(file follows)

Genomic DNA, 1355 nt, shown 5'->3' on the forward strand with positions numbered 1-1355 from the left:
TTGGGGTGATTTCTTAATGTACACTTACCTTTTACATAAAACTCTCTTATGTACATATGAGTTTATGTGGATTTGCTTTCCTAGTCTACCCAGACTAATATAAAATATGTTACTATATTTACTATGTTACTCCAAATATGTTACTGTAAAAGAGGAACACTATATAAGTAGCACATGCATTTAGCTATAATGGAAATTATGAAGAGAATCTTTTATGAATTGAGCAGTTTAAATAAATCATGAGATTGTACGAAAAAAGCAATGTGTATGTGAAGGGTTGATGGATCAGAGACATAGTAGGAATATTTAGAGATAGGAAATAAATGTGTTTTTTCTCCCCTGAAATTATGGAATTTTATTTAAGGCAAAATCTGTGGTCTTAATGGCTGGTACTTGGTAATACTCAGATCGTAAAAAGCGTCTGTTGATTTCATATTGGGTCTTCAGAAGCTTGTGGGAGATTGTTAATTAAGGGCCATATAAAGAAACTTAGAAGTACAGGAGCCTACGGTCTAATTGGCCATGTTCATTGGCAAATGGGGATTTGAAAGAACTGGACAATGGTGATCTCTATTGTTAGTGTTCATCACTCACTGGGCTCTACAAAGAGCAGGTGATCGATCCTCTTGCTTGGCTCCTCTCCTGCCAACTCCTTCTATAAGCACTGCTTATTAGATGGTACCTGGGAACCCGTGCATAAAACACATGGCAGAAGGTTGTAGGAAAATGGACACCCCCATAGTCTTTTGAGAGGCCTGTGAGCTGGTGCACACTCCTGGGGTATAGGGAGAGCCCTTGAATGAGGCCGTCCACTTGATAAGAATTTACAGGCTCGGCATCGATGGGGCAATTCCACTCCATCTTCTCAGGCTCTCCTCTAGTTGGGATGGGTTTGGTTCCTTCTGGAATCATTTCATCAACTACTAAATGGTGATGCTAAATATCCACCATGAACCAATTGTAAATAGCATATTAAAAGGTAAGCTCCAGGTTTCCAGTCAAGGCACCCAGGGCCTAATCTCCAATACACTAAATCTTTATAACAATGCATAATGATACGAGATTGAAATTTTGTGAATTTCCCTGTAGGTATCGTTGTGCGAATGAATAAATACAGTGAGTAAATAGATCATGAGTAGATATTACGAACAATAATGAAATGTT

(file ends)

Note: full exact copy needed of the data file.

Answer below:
Genomic DNA, 1355 nt, shown 5'->3' on the forward strand with positions numbered 1-1355 from the left:
TTGGGGTGATTTCTTAATGTACACTTACCTTTTACATAAAACTCTCTTATGTACATATGAGTTTATGTGGATTTGCTTTCCTAGTCTACCCAGACTAATATAAAATATGTTACTATATTTACTATGTTACTCCAAATATGTTACTGTAAAAGAGGAACACTATATAAGTAGCACATGCATTTAGCTATAATGGAAATTATGAAGAGAATCTTTTATGAATTGAGCAGTTTAAATAAATCATGAGATTGTACGAAAAAAGCAATGTGTATGTGAAGGGTTGATGGATCAGAGACATAGTAGGAATATTTAGAGATAGGAAATAAATGTGTTTTTTCTCCCCTGAAATTATGGAATTTTATTTAAGGCAAAATCTGTGGTCTTAATGGCTGGTACTTGGTAATACTCAGATCGTAAAAAGCGTCTGTTGATTTCATATTGGGTCTTCAGAAGCTTGTGGGAGATTGTTAATTAAGGGCCATATAAAGAAACTTAGAAGTACAGGAGCCTACGGTCTAATTGGCCATGTTCATTGGCAAATGGGGATTTGAAAGAACTGGACAATGGTGATCTCTATTGTTAGTGTTCATCACTCACTGGGCTCTACAAAGAGCAGGTGATCGATCCTCTTGCTTGGCTCCTCTCCTGCCAACTCCTTCTATAAGCACTGCTTATTAGATGGTACCTGGGAACCCGTGCATAAAACACATGGCAGAAGGTTGTAGGAAAATGGACACCCCCATAGTCTTTTGAGAGGCCTGTGAGCTGGTGCACACTCCTGGGGTATAGGGAGAGCCCTTGAATGAGGCCGTCCACTTGATAAGAATTTACAGGCTCGGCATCGATGGGGCAATTCCACTCCATCTTCTCAGGCTCTCCTCTAGTTGGGATGGGTTTGGTTCCTTCTGGAATCATTTCATCAACTACTAAATGGTGATGCTAAATATCCACCATGAACCAATTGTAAATAGCATATTAAAAGGTAAGCTCCAGGTTTCCAGTCAAGGCACCCAGGGCCTAATCTCCAATACACTAAATCTTTATAACAATGCATAATGATACGAGATTGAAATTTTGTGAATTTCCCTGTAGGTATCGTTGTGCGAATGAATAAATACAGTGAGTAAATAGATCATGAGTAGATATTACGAACAATAATGAAATGTT